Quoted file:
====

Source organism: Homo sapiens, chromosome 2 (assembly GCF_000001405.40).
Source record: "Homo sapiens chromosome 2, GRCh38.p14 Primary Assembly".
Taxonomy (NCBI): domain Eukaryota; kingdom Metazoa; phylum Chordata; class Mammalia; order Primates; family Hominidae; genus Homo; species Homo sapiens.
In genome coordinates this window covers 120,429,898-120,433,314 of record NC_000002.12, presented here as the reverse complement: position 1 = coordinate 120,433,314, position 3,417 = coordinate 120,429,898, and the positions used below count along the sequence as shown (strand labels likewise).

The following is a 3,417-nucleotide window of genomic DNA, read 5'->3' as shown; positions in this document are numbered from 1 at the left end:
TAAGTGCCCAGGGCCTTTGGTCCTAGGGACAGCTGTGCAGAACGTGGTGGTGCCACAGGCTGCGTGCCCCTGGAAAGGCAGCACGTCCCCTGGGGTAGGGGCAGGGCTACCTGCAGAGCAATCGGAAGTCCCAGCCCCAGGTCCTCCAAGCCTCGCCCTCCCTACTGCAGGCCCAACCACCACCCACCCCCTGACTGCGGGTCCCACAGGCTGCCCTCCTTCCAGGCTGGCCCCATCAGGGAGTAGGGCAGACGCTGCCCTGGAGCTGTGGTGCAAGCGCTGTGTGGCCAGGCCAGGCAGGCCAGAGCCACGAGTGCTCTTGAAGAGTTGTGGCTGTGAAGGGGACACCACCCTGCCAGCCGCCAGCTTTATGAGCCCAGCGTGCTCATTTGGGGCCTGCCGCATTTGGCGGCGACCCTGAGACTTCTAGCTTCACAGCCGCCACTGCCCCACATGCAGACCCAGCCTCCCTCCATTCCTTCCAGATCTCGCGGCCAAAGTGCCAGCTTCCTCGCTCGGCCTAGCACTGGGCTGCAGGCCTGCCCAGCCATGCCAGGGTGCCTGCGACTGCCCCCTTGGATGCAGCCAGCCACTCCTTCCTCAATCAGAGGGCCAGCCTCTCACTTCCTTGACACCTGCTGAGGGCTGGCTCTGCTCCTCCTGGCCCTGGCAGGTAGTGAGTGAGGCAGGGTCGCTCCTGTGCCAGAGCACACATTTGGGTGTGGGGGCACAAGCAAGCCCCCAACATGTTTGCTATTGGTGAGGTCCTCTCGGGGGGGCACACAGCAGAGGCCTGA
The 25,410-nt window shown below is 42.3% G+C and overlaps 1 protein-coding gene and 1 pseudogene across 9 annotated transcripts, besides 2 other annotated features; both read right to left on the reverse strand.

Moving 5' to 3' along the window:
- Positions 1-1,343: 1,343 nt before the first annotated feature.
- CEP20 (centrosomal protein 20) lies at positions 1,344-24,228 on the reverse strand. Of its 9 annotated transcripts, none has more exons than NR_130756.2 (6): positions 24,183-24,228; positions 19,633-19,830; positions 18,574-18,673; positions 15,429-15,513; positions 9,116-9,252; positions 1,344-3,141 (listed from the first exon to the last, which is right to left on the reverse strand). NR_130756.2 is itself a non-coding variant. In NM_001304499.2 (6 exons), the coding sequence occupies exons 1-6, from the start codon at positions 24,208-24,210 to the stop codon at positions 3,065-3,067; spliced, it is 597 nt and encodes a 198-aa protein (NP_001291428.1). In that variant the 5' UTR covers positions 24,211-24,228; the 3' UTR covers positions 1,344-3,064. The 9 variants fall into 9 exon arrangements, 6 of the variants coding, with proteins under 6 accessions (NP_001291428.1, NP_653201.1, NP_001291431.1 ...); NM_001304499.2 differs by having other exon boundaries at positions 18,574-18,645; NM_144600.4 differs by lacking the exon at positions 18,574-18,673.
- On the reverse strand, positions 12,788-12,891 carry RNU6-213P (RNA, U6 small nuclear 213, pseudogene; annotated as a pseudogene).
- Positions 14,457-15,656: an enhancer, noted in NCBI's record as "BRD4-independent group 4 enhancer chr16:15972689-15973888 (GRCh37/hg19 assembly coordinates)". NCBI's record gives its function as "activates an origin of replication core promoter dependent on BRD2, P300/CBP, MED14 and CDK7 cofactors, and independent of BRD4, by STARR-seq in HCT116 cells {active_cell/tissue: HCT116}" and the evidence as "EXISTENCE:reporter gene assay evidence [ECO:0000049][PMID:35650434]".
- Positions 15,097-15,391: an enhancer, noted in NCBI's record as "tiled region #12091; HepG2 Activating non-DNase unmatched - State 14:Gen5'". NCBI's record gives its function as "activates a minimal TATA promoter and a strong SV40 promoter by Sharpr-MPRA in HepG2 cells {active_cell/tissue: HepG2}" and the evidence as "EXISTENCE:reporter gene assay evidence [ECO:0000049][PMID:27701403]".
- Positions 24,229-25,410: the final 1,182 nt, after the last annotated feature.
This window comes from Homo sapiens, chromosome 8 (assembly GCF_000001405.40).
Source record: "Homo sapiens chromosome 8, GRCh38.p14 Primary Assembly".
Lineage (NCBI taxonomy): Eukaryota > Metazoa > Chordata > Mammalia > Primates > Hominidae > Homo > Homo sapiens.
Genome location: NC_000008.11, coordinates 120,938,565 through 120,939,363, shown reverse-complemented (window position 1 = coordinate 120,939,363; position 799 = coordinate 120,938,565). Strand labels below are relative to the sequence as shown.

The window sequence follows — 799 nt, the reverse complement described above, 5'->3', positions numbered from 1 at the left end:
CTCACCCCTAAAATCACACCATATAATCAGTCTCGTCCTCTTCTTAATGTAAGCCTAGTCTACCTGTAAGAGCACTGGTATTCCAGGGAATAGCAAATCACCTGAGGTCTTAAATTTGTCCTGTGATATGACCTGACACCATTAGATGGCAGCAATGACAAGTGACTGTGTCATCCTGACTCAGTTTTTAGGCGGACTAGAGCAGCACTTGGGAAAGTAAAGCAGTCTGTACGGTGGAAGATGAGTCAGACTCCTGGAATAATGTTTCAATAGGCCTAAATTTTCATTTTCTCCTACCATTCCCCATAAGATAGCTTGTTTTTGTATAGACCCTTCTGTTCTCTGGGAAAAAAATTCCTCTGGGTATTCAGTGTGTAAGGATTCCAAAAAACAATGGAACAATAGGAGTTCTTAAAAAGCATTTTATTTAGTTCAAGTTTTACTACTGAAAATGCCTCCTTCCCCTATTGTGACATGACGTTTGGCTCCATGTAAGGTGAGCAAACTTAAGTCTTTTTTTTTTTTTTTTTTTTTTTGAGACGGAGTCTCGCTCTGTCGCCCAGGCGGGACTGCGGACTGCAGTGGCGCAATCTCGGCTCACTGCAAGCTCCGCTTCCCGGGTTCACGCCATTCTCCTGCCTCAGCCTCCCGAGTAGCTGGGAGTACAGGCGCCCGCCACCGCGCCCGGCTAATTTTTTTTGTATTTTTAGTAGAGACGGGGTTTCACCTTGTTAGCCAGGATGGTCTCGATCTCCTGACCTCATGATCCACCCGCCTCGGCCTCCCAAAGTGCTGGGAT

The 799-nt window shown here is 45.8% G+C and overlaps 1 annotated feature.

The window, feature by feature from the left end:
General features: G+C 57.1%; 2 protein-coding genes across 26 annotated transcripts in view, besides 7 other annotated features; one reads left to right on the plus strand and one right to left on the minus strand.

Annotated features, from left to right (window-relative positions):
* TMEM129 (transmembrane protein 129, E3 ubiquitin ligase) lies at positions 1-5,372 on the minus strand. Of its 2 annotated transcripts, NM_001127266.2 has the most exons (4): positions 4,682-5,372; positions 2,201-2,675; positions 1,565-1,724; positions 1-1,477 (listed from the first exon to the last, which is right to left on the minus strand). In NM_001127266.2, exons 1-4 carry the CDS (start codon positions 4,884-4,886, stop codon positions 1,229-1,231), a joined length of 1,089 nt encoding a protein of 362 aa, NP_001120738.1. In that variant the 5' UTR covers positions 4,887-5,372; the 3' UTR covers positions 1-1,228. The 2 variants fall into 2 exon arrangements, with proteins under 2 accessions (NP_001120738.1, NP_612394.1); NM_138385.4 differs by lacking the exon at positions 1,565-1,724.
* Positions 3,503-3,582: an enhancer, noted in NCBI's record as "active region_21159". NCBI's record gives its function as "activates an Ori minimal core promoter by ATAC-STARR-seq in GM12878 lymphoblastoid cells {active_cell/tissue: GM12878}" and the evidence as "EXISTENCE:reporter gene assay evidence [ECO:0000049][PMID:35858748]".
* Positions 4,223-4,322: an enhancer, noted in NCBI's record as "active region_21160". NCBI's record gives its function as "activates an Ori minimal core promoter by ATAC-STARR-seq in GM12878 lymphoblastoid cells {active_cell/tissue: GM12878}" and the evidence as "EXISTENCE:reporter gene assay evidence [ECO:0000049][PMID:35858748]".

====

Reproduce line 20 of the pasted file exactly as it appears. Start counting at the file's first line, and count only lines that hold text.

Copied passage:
CTCACCCCTAAAATCACACCATATAATCAGTCTCGTCCTCTTCTTAATGTAAGCCTAGTCTACCTGTAAGAGCACTGGTATTCCAGGGAATAGCAAATCACCTGAGGTCTTAAATTTGTCCTGTGATATGACCTGACACCATTAGATGGCAGCAATGACAAGTGACTGTGTCATCCTGACTCAGTTTTTAGGCGGACTAGAGCAGCACTTGGGAAAGTAAAGCAGTCTGTACGGTGGAAGATGAGTCAGACTCCTGGAATAATGTTTCAATAGGCCTAAATTTTCATTTTCTCCTACCATTCCCCATAAGATAGCTTGTTTTTGTATAGACCCTTCTGTTCTCTGGGAAAAAAATTCCTCTGGGTATTCAGTGTGTAAGGATTCCAAAAAACAATGGAACAATAGGAGTTCTTAAAAAGCATTTTATTTAGTTCAAGTTTTACTACTGAAAATGCCTCCTTCCCCTATTGTGACATGACGTTTGGCTCCATGTAAGGTGAGCAAACTTAAGTCTTTTTTTTTTTTTTTTTTTTTTTGAGACGGAGTCTCGCTCTGTCGCCCAGGCGGGACTGCGGACTGCAGTGGCGCAATCTCGGCTCACTGCAAGCTCCGCTTCCCGGGTTCACGCCATTCTCCTGCCTCAGCCTCCCGAGTAGCTGGGAGTACAGGCGCCCGCCACCGCGCCCGGCTAATTTTTTTTGTATTTTTAGTAGAGACGGGGTTTCACCTTGTTAGCCAGGATGGTCTCGATCTCCTGACCTCATGATCCACCCGCCTCGGCCTCCCAAAGTGCTGGGAT